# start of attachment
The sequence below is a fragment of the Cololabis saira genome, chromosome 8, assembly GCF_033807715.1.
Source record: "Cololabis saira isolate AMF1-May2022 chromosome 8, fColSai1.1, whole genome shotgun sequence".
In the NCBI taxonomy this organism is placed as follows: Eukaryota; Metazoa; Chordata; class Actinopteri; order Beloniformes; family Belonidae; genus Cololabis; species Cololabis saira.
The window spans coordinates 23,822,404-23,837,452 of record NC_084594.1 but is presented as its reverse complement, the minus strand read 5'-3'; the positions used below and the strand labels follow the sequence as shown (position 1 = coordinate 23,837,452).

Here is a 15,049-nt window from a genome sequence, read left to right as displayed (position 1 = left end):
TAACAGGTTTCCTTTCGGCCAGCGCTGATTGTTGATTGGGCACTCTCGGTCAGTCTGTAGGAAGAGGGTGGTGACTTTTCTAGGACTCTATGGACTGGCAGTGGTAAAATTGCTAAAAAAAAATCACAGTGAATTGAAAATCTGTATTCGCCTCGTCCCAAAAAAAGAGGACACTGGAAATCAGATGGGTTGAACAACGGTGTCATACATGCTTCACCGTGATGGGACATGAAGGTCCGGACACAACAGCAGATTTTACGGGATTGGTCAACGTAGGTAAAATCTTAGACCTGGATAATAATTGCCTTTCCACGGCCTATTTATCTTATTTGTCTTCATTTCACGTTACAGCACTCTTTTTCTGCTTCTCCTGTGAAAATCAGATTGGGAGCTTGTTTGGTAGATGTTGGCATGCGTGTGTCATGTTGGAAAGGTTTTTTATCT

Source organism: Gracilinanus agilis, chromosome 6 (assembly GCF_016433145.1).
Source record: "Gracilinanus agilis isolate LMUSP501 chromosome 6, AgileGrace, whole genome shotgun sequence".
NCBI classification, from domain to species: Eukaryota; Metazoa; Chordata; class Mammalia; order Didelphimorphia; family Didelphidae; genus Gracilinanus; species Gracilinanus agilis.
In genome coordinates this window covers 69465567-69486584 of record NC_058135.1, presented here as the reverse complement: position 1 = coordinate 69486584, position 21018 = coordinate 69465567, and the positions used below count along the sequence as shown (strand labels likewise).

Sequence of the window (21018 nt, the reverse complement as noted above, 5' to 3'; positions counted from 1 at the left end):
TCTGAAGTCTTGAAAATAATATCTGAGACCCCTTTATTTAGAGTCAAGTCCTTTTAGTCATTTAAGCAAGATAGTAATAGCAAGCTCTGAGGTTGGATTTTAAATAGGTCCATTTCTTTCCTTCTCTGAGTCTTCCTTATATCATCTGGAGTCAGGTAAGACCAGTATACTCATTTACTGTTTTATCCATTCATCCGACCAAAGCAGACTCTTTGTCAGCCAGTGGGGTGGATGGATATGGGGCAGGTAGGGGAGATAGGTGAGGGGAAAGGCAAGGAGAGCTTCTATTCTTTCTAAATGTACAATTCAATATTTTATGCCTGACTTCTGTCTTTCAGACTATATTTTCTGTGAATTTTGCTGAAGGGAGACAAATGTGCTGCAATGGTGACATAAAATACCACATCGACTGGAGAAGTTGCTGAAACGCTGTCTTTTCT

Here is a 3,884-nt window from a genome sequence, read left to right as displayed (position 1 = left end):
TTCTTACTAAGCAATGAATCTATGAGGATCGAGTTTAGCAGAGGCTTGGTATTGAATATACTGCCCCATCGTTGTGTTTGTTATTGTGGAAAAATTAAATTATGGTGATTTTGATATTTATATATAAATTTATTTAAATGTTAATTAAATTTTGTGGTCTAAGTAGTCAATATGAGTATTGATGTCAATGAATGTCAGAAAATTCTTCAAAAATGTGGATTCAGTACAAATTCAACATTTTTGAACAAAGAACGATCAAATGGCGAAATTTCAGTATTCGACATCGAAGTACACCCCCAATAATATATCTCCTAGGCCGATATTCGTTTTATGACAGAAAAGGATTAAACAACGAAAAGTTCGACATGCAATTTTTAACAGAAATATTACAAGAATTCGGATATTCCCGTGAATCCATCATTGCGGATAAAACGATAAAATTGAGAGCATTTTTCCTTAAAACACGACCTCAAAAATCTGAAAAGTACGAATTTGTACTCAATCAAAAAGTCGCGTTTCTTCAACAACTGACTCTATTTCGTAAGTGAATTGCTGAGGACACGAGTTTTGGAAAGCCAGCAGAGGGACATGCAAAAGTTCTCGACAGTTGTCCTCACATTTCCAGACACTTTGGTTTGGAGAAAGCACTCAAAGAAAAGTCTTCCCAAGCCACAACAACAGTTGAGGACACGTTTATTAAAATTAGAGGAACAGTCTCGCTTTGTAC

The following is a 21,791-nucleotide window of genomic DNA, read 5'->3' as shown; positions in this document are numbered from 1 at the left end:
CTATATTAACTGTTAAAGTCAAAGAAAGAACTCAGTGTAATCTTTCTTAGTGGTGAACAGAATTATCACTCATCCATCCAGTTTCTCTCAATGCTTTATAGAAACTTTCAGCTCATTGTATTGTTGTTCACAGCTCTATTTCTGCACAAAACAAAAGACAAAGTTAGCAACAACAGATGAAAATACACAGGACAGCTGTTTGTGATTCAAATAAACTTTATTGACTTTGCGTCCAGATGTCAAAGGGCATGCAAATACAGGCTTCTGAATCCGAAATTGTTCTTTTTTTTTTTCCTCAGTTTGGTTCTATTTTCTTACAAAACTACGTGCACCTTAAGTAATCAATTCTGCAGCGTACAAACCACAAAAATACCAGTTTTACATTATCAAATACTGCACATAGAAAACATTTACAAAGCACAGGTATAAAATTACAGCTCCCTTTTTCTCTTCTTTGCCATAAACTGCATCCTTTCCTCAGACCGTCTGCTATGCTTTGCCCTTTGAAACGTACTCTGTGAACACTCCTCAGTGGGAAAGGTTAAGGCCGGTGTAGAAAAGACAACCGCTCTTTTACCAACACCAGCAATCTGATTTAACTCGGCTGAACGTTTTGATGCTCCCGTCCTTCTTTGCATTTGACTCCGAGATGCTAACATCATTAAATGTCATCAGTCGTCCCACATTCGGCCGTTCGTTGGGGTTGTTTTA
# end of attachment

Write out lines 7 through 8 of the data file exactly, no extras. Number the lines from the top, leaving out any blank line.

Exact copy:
Source organism: Gracilinanus agilis, chromosome 6 (assembly GCF_016433145.1).
Source record: "Gracilinanus agilis isolate LMUSP501 chromosome 6, AgileGrace, whole genome shotgun sequence".